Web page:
girl dressed as a princess in front of a play castle

Happily-ever-after isn’t just for fairy tales.

My husband says I won’t argue with anyone except for him, and he’s right. I like conflict in my story characters’ lives not in my own. So why would I argue with my husband? Because he loves me. His love has driven out my fear of conflict. I can argue with him knowing he’ll still love me. Most people might not find that romantic, but I do. I love my husband all the more because I have the security to speak my mind.

It is this kind of love that sets us free, not a box of chocolates, nor a bouquet of flowers (even though those are very thoughtful and much appreciated). But love is even bigger than that. We live in freedom without fear because God loves us. His love has removed the sting of death and the guilt of sin. We have confidence in the day of judgment because of Jesus’ sacrifice and his love for us. When we understand the depths of God’s love, fear shrinks back and looses it grip.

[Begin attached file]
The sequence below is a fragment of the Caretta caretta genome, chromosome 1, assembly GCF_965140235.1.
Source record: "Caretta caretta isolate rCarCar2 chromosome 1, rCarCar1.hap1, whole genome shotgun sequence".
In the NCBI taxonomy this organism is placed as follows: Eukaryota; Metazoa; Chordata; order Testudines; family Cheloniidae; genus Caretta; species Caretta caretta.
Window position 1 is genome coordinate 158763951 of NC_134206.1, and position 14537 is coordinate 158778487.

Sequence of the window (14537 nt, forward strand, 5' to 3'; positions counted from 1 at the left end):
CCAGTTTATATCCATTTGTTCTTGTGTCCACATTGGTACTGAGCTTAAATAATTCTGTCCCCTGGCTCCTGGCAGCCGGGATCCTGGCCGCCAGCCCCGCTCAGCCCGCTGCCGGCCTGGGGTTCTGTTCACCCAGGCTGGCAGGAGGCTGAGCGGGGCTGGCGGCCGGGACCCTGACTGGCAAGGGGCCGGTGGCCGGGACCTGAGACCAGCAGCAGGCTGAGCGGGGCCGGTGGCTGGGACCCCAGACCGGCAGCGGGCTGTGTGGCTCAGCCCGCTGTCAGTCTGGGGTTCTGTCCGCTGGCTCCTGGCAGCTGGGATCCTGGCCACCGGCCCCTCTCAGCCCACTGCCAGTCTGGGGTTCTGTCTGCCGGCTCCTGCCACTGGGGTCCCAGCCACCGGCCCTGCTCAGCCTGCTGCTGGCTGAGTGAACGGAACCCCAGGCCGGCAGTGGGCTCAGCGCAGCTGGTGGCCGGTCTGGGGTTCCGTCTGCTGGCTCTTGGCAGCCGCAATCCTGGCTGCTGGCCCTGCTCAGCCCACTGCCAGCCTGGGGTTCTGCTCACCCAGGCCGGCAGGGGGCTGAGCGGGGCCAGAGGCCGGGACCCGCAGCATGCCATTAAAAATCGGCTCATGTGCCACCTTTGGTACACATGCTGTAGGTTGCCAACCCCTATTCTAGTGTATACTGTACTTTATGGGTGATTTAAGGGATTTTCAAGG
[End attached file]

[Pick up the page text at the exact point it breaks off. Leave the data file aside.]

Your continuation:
His love is so overwhelming, it fills to the brim, overflowing. Not only do we have plenty of love to give away, but we also have the confidence to do so. You’ll see Love Because You Are Loved on my website and in my emails as my tagline. It stems from 1 John 4:18 “Perfect love drives out fear,” and 1 John 4:19 “We love because He first loved us.” Because we know he has our best interest a heart, God’s love helps us relinquish the struggle for control. His love gives us freedom from fear and the courage to love one another.

Happy Valentine’s Day!

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So, go ahead and love because you are loved!

Slice of Chocolate Cake

How a Slice of Cake Defeats Fear